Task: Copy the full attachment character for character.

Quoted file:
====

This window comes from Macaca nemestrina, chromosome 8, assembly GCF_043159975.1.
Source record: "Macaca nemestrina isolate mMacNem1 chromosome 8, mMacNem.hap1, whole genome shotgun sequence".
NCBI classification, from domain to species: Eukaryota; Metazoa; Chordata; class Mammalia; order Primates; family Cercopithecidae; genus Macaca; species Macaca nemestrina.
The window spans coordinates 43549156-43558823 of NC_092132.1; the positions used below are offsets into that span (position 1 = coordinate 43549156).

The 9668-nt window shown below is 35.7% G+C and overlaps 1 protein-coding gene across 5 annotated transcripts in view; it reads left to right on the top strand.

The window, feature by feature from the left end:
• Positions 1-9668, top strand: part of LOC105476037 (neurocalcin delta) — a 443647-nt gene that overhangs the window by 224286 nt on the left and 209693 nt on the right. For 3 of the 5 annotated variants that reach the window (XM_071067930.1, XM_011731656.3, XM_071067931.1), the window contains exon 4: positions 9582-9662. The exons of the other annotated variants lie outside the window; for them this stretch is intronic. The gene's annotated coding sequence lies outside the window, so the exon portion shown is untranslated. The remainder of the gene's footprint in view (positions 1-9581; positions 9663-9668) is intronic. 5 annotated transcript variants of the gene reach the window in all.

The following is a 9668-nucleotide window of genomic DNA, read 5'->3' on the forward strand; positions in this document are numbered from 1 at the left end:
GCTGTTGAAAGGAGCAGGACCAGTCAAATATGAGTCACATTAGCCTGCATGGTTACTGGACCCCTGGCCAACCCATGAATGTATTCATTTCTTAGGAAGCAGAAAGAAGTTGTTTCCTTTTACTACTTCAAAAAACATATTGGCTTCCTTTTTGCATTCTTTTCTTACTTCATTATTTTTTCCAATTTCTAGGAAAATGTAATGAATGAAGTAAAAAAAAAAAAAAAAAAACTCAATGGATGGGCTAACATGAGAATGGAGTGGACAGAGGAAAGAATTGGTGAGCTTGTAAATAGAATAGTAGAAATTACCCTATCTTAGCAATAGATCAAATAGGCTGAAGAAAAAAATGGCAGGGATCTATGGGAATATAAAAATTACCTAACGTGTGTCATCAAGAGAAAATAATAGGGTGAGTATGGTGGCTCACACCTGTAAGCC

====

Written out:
This window comes from Macaca nemestrina, chromosome 8, assembly GCF_043159975.1.
Source record: "Macaca nemestrina isolate mMacNem1 chromosome 8, mMacNem.hap1, whole genome shotgun sequence".
NCBI classification, from domain to species: Eukaryota; Metazoa; Chordata; class Mammalia; order Primates; family Cercopithecidae; genus Macaca; species Macaca nemestrina.
The window spans coordinates 43549156-43558823 of NC_092132.1; the positions used below are offsets into that span (position 1 = coordinate 43549156).

The 9668-nt window shown below is 35.7% G+C and overlaps 1 protein-coding gene across 5 annotated transcripts in view; it reads left to right on the top strand.

The window, feature by feature from the left end:
• Positions 1-9668, top strand: part of LOC105476037 (neurocalcin delta) — a 443647-nt gene that overhangs the window by 224286 nt on the left and 209693 nt on the right. For 3 of the 5 annotated variants that reach the window (XM_071067930.1, XM_011731656.3, XM_071067931.1), the window contains exon 4: positions 9582-9662. The exons of the other annotated variants lie outside the window; for them this stretch is intronic. The gene's annotated coding sequence lies outside the window, so the exon portion shown is untranslated. The remainder of the gene's footprint in view (positions 1-9581; positions 9663-9668) is intronic. 5 annotated transcript variants of the gene reach the window in all.

The following is a 9668-nucleotide window of genomic DNA, read 5'->3' on the forward strand; positions in this document are numbered from 1 at the left end:
GCTGTTGAAAGGAGCAGGACCAGTCAAATATGAGTCACATTAGCCTGCATGGTTACTGGACCCCTGGCCAACCCATGAATGTATTCATTTCTTAGGAAGCAGAAAGAAGTTGTTTCCTTTTACTACTTCAAAAAACATATTGGCTTCCTTTTTGCATTCTTTTCTTACTTCATTATTTTTTCCAATTTCTAGGAAAATGTAATGAATGAAGTAAAAAAAAAAAAAAAAAAACTCAATGGATGGGCTAACATGAGAATGGAGTGGACAGAGGAAAGAATTGGTGAGCTTGTAAATAGAATAGTAGAAATTACCCTATCTTAGCAATAGATCAAATAGGCTGAAGAAAAAAATGGCAGGGATCTATGGGAATATAAAAATTACCTAACGTGTGTCATCAAGAGAAAATAATAGGGTGAGTATGGTGGCTCACACCTGTAAGCC